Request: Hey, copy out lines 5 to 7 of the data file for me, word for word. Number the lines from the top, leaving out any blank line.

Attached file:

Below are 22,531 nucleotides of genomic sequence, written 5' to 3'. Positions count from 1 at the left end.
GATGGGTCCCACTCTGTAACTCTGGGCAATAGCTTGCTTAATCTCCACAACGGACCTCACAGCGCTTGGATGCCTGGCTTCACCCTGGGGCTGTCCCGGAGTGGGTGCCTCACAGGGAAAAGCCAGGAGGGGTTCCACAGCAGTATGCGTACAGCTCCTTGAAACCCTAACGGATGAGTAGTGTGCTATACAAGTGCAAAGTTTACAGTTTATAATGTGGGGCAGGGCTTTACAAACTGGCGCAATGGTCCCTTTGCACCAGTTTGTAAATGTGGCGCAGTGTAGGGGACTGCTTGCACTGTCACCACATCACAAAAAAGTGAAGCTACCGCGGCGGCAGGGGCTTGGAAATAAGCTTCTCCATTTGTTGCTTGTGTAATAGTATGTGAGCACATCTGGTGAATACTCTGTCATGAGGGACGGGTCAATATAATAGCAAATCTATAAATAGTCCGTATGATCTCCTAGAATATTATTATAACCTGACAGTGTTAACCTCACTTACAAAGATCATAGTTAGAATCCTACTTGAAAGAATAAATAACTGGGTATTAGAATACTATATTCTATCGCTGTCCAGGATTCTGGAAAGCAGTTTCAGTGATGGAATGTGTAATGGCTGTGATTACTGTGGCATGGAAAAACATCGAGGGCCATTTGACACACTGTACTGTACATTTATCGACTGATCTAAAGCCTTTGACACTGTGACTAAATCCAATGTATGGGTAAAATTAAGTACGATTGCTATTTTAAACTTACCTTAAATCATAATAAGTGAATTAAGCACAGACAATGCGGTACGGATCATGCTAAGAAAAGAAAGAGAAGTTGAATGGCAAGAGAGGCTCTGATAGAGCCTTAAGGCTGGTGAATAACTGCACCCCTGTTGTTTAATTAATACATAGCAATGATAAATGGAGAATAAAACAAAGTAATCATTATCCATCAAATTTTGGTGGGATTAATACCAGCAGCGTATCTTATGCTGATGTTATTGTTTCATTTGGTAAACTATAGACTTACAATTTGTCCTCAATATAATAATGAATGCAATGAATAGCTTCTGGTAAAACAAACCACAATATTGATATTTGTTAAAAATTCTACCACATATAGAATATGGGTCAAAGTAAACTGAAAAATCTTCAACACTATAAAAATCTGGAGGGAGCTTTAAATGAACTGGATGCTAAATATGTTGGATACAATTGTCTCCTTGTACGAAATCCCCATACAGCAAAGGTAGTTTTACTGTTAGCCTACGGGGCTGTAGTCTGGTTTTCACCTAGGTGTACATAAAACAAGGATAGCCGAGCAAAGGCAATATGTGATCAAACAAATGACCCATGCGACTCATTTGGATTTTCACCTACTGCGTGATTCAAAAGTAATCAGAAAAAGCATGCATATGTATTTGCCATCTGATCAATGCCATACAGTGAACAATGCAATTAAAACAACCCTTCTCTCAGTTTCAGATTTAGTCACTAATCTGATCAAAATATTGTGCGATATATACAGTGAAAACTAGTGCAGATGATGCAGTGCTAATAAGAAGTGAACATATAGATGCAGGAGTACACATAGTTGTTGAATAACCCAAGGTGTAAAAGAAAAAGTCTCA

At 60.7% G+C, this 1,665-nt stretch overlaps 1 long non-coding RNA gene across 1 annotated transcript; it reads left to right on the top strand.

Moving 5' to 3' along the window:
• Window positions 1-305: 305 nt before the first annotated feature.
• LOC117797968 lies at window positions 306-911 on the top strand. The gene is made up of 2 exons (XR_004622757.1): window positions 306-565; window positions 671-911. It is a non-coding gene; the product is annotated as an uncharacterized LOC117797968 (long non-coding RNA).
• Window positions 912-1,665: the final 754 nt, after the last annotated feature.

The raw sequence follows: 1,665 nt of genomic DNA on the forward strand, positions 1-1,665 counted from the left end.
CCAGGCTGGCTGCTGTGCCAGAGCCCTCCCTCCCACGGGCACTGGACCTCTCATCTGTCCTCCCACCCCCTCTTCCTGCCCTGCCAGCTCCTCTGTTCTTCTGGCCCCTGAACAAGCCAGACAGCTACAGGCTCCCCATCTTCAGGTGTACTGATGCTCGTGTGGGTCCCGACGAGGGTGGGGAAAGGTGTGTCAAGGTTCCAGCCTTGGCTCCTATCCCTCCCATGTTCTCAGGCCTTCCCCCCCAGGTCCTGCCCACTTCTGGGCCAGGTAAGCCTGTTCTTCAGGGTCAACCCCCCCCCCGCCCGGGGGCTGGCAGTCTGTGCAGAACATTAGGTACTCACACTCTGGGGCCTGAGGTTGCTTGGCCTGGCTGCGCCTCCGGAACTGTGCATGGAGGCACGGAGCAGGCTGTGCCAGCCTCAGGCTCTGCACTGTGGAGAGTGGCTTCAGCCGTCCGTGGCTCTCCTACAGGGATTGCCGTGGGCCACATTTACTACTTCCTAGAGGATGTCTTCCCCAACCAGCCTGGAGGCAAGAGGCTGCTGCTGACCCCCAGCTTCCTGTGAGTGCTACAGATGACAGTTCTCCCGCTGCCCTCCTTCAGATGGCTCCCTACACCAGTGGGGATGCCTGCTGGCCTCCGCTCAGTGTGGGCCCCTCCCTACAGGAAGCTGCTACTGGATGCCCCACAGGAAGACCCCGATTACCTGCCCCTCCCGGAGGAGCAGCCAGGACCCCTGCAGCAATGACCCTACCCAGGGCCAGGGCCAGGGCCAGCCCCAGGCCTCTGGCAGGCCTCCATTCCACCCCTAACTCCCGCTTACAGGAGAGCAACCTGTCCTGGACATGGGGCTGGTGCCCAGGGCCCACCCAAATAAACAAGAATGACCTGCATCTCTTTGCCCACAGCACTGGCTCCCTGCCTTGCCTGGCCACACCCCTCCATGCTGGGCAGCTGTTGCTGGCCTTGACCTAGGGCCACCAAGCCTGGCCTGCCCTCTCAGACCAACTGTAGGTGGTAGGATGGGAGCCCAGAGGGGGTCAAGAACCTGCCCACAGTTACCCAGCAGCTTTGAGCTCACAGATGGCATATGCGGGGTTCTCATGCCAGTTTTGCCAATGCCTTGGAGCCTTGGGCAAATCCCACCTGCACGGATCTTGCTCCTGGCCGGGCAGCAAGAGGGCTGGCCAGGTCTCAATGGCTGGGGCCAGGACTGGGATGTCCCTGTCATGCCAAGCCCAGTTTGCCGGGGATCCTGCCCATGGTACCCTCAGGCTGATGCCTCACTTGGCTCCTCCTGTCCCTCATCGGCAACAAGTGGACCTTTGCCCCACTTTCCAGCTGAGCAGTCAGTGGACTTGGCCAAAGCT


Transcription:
• Window positions 1-305: 305 nt before the first annotated feature.
• LOC117797968 lies at window positions 306-911 on the top strand. The gene is made up of 2 exons (XR_004622757.1): window positions 306-565; window positions 671-911. It is a non-coding gene; the product is annotated as an uncharacterized LOC117797968 (long non-coding RNA).
• Window positions 912-1,665: the final 754 nt, after the last annotated feature.